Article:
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Remanufacturing & Testing

WP4.1 Evaluation of WS3 Processes
WP4.2 Design for Disassembly
WP4.3 Long Term Performance of Recovered Material

& Testing

Work Stream 4

The ideal aim for any ReLiB recycling or upcycling process is to ‘close the loop’ through the remanufacture of EV batteries. To evaluate processes developed in WS2 and WS3 the project must take resynthesised, regenerated and upcycled materials, and benchmark them electrochemically in a representative cell format i.e. pouch (or cylindrical) cell. Working at scale enables a full picture of the performance of the remanufactured cell, and a comparison to first-life cells.

This work is critical to battery manufacturers accepting resynthesized, regenerated and upcycled materials into their manufacturing processes and in validating ReLiB’s work and will underpin higher TRL work carried out and funded through the ReLiB Technology Platform Implementation Plan.

Long term performance is of concern for all batteries, especially those manufactured from recycled material. The potential for accumulated contamination from use and the recovery process needs to be better understood. Defects may only become apparent after long term stability testing. If issues are identified, root causes needs to be understood, followed by developing WS3 processes to improve long term stability. This work builds on preliminary but much shorter term testing in previous phases and is distinct from, but potentially complementary to, work in the Degradation project.

Design for disassembly is a concept that needs to be trialled on prototype cells, focussing on green solvents and fluorine free binders that will facilitate short-loop recycling. Other design concepts like redesigned current collectors can be trialled to gauge impact. Remanufacture be undertaken and these cells can be evaluated in ReLiB’s recycling processes to test the gains made by improved design.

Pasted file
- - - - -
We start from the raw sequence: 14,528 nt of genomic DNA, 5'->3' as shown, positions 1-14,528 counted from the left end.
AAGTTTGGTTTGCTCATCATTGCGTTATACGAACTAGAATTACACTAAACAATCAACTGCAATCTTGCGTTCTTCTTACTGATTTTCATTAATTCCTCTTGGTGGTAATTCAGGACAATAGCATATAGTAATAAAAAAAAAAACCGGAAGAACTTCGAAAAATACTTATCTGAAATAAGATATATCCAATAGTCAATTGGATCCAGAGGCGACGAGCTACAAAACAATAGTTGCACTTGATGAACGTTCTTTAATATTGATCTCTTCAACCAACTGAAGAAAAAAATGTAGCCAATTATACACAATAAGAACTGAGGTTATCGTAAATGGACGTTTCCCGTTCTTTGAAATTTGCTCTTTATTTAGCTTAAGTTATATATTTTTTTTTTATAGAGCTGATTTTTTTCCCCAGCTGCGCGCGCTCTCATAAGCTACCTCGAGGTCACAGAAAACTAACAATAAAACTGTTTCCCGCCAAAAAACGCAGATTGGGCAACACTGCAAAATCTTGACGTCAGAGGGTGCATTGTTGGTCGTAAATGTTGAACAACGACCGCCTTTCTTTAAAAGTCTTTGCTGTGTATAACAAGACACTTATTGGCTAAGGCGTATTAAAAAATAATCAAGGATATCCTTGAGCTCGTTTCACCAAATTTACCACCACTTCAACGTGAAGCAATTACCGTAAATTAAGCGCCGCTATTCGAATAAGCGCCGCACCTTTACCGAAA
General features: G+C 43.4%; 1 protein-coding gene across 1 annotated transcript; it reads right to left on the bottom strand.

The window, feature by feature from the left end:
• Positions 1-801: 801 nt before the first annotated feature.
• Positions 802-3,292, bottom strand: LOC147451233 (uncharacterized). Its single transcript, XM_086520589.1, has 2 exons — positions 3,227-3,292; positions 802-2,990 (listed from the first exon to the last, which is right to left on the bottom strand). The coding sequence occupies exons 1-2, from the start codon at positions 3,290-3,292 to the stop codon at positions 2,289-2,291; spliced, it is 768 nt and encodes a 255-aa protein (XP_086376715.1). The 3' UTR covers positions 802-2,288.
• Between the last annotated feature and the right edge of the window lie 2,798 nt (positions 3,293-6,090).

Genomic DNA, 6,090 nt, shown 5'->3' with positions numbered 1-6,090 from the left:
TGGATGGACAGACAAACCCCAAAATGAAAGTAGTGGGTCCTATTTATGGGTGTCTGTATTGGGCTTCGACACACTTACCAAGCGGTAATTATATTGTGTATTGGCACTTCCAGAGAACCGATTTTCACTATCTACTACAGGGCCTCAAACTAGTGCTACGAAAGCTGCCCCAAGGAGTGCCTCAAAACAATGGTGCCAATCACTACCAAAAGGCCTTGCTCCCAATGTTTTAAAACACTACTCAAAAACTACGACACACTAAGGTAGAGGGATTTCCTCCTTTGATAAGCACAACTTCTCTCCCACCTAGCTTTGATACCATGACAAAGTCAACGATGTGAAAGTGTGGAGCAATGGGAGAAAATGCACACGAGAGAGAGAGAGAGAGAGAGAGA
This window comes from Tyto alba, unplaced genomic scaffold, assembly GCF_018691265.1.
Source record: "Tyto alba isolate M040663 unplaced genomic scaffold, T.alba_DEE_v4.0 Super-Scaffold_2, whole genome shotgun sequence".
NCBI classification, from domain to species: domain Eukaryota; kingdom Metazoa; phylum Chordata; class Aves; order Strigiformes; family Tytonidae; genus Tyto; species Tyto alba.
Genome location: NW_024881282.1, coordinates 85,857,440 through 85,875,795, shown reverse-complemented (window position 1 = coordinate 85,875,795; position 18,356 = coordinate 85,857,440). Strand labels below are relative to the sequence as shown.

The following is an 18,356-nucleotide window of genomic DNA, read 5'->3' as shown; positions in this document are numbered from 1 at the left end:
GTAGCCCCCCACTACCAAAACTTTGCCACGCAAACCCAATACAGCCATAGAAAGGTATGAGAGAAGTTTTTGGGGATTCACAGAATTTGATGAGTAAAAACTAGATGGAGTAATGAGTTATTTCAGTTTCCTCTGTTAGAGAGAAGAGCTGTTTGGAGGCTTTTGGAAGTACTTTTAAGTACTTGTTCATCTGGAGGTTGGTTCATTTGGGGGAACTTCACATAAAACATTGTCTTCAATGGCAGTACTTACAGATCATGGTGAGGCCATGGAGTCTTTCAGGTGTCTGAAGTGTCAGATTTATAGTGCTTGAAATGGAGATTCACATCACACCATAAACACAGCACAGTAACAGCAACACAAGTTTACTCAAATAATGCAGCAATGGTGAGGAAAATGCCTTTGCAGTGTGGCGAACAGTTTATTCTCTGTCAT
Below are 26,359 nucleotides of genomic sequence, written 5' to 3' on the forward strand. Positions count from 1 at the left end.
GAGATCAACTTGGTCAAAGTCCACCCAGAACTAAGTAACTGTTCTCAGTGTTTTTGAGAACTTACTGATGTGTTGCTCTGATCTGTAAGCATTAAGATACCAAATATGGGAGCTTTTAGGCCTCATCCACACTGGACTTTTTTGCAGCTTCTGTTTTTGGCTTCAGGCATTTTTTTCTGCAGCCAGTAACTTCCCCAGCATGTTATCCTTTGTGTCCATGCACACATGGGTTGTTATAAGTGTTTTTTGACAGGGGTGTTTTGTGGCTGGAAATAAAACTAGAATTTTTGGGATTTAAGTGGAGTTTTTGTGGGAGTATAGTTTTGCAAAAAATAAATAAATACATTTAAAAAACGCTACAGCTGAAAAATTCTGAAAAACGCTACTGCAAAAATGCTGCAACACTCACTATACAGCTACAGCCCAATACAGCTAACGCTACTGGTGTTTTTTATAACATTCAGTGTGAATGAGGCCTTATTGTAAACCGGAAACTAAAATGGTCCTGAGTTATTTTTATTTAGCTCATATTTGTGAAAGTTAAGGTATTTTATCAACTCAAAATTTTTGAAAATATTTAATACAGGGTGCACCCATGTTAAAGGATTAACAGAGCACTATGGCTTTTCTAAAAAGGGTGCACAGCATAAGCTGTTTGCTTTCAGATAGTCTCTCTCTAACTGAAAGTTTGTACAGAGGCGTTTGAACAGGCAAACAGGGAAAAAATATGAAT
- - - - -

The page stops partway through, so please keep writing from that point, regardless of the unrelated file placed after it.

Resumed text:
Evaluation of WS3 Processes


This work package will look to close the loop by testing remanufactured materials and electrodes based on materials produced in WS3. The aim is to provide benchmarking of performance and validation for remanufactured new cells from upcycling, short-loop and direct recycling processes. Benchmarking will also seek to understand any reasons for changes of performance (capacity, power etc.) in remanufactured cells.

What is Involved

To realise the benefits and value in closing the loop in the life cycle of battery materials, materials produced within the project must be tested in remanufactured cells. The University of Birmingham can produce, test and optimise the manufacture of batteries up to batch scale reel-to-reel coating for multi-electrode pouch cells.

Validation testing will establish the viability of different recycling processes, ensuring it is possible to remanufacture batteries from the process, enabling down-selection of any processes / protocols / chemicals not conducive to remanufacturing to concentrate on those processes that are viable.

Benchmarking cells is essential to the credibility of recycling and remanufacturing of EV batteries to meet the demands set by the manufacturers. This work will be complementary to that of the Faraday Institution’s CATMAT project, with key CoIs currently on both projects.


  1. Validate the performance of full cells remanufactured using short loop, directly recycled and upcycled materials
  2. Benchmark performance of different recycling routes developed within the project
  3. Understand any differences in processing characteristics of recycled materials compared to first-use materials

Pathways to Impact

Production of cells from pilot plant scale reel-to-reel coater will be used to demonstrate processes developed are commercially viable.


Design for Disassembly


Building on knowledge gained from work undertaken in ReLiB, previous phases and in parallel short projects, this work package will explore ideas for design for disassembly, focusing initially on the use of sustainable binder technology that enables effective rebinding and facilitates the transition to short-loop recycling.

The work will look at packing strategies for electrodes such as concertinaed current collectors to enable simple and rapid cell dismantling to obtain single electrodes needed for ultrasonic delamination and upcycling. Changes in adhesives used within the pack and module will also be examined, seeking to understand the impact on disassembly from pack to cell.